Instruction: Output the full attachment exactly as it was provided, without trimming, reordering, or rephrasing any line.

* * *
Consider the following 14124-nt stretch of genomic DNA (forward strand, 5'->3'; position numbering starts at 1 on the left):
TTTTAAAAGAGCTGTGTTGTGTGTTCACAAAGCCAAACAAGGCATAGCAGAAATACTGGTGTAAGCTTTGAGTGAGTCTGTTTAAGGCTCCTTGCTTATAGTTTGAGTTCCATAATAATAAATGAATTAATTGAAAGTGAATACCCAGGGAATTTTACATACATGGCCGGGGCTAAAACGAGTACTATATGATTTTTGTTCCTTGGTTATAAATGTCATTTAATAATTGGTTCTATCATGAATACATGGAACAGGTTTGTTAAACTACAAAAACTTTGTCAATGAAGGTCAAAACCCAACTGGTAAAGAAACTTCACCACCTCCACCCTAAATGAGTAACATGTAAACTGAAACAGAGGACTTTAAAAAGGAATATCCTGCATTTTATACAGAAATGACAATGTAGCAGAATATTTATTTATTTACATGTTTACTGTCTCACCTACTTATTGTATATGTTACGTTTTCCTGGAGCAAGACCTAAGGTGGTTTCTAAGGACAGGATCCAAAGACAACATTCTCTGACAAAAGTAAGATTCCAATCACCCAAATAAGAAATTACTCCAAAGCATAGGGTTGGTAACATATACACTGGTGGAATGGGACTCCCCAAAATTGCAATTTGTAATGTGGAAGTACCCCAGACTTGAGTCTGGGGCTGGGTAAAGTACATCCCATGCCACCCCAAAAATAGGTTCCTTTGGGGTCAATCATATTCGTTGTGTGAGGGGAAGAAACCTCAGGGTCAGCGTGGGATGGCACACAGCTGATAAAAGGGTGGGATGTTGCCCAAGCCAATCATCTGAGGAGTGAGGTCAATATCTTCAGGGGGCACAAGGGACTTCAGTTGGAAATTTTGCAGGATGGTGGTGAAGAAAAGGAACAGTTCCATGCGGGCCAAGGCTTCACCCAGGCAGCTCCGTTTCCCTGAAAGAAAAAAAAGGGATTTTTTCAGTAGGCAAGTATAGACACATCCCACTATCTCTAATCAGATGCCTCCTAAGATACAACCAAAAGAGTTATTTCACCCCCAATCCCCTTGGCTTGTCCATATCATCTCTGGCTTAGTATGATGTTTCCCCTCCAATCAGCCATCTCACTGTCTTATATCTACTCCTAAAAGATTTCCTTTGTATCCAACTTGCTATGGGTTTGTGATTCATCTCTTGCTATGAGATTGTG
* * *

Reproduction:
Consider the following 14124-nt stretch of genomic DNA (forward strand, 5'->3'; position numbering starts at 1 on the left):
TTTTAAAAGAGCTGTGTTGTGTGTTCACAAAGCCAAACAAGGCATAGCAGAAATACTGGTGTAAGCTTTGAGTGAGTCTGTTTAAGGCTCCTTGCTTATAGTTTGAGTTCCATAATAATAAATGAATTAATTGAAAGTGAATACCCAGGGAATTTTACATACATGGCCGGGGCTAAAACGAGTACTATATGATTTTTGTTCCTTGGTTATAAATGTCATTTAATAATTGGTTCTATCATGAATACATGGAACAGGTTTGTTAAACTACAAAAACTTTGTCAATGAAGGTCAAAACCCAACTGGTAAAGAAACTTCACCACCTCCACCCTAAATGAGTAACATGTAAACTGAAACAGAGGACTTTAAAAAGGAATATCCTGCATTTTATACAGAAATGACAATGTAGCAGAATATTTATTTATTTACATGTTTACTGTCTCACCTACTTATTGTATATGTTACGTTTTCCTGGAGCAAGACCTAAGGTGGTTTCTAAGGACAGGATCCAAAGACAACATTCTCTGACAAAAGTAAGATTCCAATCACCCAAATAAGAAATTACTCCAAAGCATAGGGTTGGTAACATATACACTGGTGGAATGGGACTCCCCAAAATTGCAATTTGTAATGTGGAAGTACCCCAGACTTGAGTCTGGGGCTGGGTAAAGTACATCCCATGCCACCCCAAAAATAGGTTCCTTTGGGGTCAATCATATTCGTTGTGTGAGGGGAAGAAACCTCAGGGTCAGCGTGGGATGGCACACAGCTGATAAAAGGGTGGGATGTTGCCCAAGCCAATCATCTGAGGAGTGAGGTCAATATCTTCAGGGGGCACAAGGGACTTCAGTTGGAAATTTTGCAGGATGGTGGTGAAGAAAAGGAACAGTTCCATGCGGGCCAAGGCTTCACCCAGGCAGCTCCGTTTCCCTGAAAGAAAAAAAAGGGATTTTTTCAGTAGGCAAGTATAGACACATCCCACTATCTCTAATCAGATGCCTCCTAAGATACAACCAAAAGAGTTATTTCACCCCCAATCCCCTTGGCTTGTCCATATCATCTCTGGCTTAGTATGATGTTTCCCCTCCAATCAGCCATCTCACTGTCTTATATCTACTCCTAAAAGATTTCCTTTGTATCCAACTTGCTATGGGTTTGTGATTCATCTCTTGCTATGAGATTGTG